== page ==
As the warden took the card, Vikki got out a tissue and wiped off her lipstick. Pale as it was, it was probably something Attorney Sheila Horwitz wouldn’t wear to visit a client in prison.
The warden nodded, signed them in, another official gave them passes, and a third guard ushered them down a dank, echoing corridor to a mess-hall type of room lined with long tables and metal folding chairs. “Your client will be out momentarily,” the warden announced. He about-faced and exited. They sat alone with another sentry stationed at a metal door. Although it wasn’t cold, Vikki shivered. She wished Al were here with her, but he and Angelo had stayed in their rental car. “I can live without seein’ the inside of another hoosegow,” Angelo had said, and Vikki didn’t ask him to elaborate on that.
Rosie leaned over to her and whispered, “Now remember, if Ruby comes out manacled to a jail guard, just follow my lead—Sheila.”
She started cracking her knuckles, but it echoed, so she stopped herself. “I remember my grandmother telling me about visiting her father in The Tombs,” she told Rosie, just for something to say, to put her nervous energy to use. “He was falsely accused of murder.”
“Yeah, that was a horrible place. Never saw it myself, but heard it was a real dungeon. This joint’s a country club compared to that.”
Glancing around at the concrete block walls and the bars on the tiny windows, and remembering the stonefaced sentry posted at the metal outer door, she felt a pang of sympathy for the poor souls locked up here.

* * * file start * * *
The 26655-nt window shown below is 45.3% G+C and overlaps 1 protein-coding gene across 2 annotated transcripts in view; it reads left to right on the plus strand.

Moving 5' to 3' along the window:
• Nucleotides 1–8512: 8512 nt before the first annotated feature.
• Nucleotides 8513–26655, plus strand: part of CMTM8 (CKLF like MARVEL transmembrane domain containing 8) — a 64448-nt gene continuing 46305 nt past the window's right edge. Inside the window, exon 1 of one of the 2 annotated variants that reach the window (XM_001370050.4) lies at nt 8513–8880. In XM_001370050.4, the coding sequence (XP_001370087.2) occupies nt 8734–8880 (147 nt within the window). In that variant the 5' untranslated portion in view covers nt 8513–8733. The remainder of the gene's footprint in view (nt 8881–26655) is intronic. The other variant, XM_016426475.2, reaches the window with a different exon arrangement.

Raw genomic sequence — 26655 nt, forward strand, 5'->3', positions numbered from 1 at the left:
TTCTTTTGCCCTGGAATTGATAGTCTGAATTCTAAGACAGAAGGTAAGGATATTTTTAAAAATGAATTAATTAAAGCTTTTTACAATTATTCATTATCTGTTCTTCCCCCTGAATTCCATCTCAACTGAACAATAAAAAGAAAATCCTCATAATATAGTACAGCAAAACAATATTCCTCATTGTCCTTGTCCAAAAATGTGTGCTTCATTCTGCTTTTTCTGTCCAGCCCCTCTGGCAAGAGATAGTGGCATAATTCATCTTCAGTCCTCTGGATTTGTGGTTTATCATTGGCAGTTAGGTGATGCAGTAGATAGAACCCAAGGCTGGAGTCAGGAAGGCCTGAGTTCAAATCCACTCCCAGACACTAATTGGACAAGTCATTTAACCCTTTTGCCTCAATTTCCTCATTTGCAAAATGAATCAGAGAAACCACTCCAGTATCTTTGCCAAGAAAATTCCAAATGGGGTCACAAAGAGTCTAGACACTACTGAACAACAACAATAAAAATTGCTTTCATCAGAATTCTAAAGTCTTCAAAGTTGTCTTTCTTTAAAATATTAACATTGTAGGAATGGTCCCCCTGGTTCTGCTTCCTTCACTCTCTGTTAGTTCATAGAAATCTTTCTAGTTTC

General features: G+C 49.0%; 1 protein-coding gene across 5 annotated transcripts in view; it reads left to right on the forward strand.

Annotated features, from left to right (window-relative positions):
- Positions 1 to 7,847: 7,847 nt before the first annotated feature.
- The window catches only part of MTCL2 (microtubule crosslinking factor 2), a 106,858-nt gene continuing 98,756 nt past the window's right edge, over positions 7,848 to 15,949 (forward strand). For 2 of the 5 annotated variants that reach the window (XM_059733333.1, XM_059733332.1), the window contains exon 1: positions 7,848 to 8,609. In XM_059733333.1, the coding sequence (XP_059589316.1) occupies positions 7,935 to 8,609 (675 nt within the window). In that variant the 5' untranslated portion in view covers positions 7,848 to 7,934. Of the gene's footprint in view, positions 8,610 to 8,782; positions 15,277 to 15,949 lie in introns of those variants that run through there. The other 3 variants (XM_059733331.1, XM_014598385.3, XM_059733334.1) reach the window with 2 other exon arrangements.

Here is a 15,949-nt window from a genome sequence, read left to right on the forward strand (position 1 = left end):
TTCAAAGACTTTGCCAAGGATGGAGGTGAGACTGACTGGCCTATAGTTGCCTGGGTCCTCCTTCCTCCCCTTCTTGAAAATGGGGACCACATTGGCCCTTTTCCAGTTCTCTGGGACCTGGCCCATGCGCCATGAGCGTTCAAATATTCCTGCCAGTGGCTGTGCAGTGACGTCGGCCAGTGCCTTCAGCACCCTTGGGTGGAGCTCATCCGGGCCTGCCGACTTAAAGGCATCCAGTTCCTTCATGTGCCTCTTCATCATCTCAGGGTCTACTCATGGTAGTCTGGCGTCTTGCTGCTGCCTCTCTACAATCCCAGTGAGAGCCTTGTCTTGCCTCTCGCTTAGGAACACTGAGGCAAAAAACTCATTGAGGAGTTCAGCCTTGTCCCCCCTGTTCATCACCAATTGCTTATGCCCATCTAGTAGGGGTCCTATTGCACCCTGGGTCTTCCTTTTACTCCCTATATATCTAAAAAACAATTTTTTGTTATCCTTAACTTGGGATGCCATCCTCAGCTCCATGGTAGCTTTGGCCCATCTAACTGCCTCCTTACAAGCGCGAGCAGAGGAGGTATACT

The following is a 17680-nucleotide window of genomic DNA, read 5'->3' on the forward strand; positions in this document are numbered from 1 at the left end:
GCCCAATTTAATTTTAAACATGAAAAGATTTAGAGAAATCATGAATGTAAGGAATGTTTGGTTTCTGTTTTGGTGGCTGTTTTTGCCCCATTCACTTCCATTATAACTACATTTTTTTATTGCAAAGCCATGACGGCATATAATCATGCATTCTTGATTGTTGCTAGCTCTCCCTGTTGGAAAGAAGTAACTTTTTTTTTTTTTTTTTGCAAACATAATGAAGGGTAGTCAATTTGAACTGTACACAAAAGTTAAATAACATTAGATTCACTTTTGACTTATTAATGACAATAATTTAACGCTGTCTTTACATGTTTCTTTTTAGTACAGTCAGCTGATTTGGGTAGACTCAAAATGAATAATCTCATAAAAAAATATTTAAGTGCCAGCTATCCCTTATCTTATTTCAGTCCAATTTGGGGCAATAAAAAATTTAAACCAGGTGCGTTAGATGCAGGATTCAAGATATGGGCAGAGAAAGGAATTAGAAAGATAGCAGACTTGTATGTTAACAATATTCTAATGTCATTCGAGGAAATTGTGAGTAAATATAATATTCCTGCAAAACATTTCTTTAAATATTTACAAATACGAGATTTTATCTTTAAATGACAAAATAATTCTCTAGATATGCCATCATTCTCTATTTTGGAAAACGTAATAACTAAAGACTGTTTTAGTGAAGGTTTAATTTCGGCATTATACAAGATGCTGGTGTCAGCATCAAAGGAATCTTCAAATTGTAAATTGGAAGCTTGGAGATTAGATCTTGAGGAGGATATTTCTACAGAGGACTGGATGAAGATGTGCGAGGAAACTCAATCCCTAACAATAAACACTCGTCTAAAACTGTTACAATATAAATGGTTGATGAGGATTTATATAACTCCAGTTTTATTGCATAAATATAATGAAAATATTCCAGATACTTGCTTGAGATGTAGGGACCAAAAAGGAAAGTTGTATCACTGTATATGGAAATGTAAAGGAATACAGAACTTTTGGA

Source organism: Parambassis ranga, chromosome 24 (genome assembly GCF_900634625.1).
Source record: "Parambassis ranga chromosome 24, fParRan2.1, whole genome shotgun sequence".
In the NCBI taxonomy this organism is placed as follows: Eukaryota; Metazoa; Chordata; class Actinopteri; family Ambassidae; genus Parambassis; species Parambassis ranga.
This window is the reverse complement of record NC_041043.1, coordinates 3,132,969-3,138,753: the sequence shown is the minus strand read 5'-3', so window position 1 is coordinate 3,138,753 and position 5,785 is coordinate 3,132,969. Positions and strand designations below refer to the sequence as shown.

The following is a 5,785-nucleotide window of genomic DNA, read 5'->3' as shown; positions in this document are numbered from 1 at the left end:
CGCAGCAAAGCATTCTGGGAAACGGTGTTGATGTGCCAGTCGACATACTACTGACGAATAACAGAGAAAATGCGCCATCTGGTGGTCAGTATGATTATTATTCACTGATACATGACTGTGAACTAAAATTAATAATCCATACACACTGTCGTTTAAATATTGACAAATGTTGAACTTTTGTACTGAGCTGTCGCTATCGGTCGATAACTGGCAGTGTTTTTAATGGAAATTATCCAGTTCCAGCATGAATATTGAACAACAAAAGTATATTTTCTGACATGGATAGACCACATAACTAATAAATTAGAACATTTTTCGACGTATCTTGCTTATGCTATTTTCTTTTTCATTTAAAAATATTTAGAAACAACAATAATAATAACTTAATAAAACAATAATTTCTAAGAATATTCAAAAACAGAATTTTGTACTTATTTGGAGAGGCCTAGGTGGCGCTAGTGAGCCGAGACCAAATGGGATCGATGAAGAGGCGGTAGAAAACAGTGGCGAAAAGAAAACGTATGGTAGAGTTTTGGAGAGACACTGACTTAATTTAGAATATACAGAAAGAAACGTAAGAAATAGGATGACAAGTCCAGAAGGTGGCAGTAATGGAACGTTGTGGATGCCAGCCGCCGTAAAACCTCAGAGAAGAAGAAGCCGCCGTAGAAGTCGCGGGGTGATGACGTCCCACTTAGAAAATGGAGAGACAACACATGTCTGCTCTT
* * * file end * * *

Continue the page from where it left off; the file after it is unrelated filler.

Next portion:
After a few more tense moments, echoing footsteps preceded two figures in gray that halted across the table.
“Good afternoon, Mr. Rubenstein.” Again using Ruby’s real name and his business-is-business tone, Rosie stood to shake hands with the pale, nondescript convict as Ruby’s guard kept a tight clamp around his other arm. Vikki also stood, ready for a formal lawyerly greeting.
As Ruby opened his mouth to speak, Rosie cut right in: “Excuse me, Mr. Prison Guard, sir, I’m Morton Horwitz, of Horwitz and Horwitz and Associates, Mr. Rubenstein’s attorneys, and as we’re representing him in his upcoming retrial, we need to maintain client confidentiality,” he articulated. “So I’d appreciate it if you’d please step out of the room for approximately thirty or so minutes.”
Ruby’s eyes brightened as if to say Okay, I get it, and he turned to his guard. “Yes, Ray, I need to consult with my attorney, Mr. Horwitz, and his assistant, er—”
“Associate. Attorney Sheila Horwitz,” she saved the moment for Jack Ruby.
“Yeah. Attorneys Horwitz, this is Captain Ray Abner, my personal guard,” he proclaimed, like it was a heroic feat to be so infamous as to require a personal prison guard.